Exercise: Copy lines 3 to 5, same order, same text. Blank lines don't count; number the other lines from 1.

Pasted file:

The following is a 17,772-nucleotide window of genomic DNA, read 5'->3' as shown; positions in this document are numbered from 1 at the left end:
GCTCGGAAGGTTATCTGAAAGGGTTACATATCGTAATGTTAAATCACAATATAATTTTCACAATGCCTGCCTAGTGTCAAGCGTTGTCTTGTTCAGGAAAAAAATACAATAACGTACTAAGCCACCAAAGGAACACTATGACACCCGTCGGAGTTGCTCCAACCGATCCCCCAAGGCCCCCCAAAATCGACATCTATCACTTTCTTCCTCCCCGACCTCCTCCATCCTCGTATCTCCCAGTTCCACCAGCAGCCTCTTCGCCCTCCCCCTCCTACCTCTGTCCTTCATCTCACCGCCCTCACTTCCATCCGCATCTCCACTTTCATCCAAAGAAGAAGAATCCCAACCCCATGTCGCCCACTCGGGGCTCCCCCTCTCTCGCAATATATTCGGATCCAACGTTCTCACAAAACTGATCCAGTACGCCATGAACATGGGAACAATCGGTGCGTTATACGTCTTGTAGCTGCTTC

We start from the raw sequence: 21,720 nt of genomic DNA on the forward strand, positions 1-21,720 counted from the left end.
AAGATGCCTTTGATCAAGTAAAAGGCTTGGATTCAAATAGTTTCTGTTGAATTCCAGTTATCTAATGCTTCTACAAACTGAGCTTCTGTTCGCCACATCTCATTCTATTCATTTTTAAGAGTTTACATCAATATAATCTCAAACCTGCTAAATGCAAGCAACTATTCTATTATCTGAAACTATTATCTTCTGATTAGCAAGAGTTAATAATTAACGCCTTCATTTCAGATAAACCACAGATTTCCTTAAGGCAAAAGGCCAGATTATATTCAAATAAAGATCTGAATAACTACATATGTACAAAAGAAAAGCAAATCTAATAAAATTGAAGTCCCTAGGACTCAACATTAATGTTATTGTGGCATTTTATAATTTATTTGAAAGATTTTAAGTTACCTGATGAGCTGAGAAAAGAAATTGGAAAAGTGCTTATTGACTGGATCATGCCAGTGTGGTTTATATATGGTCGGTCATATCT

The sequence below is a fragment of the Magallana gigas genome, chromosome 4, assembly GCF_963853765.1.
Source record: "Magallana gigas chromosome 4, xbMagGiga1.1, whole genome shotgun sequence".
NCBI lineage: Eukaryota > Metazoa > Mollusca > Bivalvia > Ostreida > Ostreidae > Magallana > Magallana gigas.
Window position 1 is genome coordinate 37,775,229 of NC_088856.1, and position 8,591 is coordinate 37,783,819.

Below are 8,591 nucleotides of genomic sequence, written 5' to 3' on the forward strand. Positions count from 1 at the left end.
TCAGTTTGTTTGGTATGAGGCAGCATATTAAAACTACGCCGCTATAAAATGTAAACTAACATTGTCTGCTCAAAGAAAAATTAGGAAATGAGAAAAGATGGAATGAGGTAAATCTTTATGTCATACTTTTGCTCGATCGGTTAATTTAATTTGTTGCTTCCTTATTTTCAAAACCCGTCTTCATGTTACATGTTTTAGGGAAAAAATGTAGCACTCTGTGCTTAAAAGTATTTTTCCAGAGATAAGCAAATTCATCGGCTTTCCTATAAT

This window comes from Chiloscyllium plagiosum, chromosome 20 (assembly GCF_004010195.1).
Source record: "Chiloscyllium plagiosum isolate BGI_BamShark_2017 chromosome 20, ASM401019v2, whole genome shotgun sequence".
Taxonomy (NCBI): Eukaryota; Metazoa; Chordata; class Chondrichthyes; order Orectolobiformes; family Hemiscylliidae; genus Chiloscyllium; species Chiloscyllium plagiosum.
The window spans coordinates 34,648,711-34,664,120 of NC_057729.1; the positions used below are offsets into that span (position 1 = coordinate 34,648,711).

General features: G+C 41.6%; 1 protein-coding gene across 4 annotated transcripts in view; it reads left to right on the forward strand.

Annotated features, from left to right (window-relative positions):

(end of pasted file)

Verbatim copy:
We start from the raw sequence: 21,720 nt of genomic DNA on the forward strand, positions 1-21,720 counted from the left end.
AAGATGCCTTTGATCAAGTAAAAGGCTTGGATTCAAATAGTTTCTGTTGAATTCCAGTTATCTAATGCTTCTACAAACTGAGCTTCTGTTCGCCACATCTCATTCTATTCATTTTTAAGAGTTTACATCAATATAATCTCAAACCTGCTAAATGCAAGCAACTATTCTATTATCTGAAACTATTATCTTCTGATTAGCAAGAGTTAATAATTAACGCCTTCATTTCAGATAAACCACAGATTTCCTTAAGGCAAAAGGCCAGATTATATTCAAATAAAGATCTGAATAACTACATATGTACAAAAGAAAAGCAAATCTAATAAAATTGAAGTCCCTAGGACTCAACATTAATGTTATTGTGGCATTTTATAATTTATTTGAAAGATTTTAAGTTACCTGATGAGCTGAGAAAAGAAATTGGAAAAGTGCTTATTGACTGGATCATGCCAGTGTGGTTTATATATGGTCGGTCATATCT

The sequence below is a fragment of the Magallana gigas genome, chromosome 4, assembly GCF_963853765.1.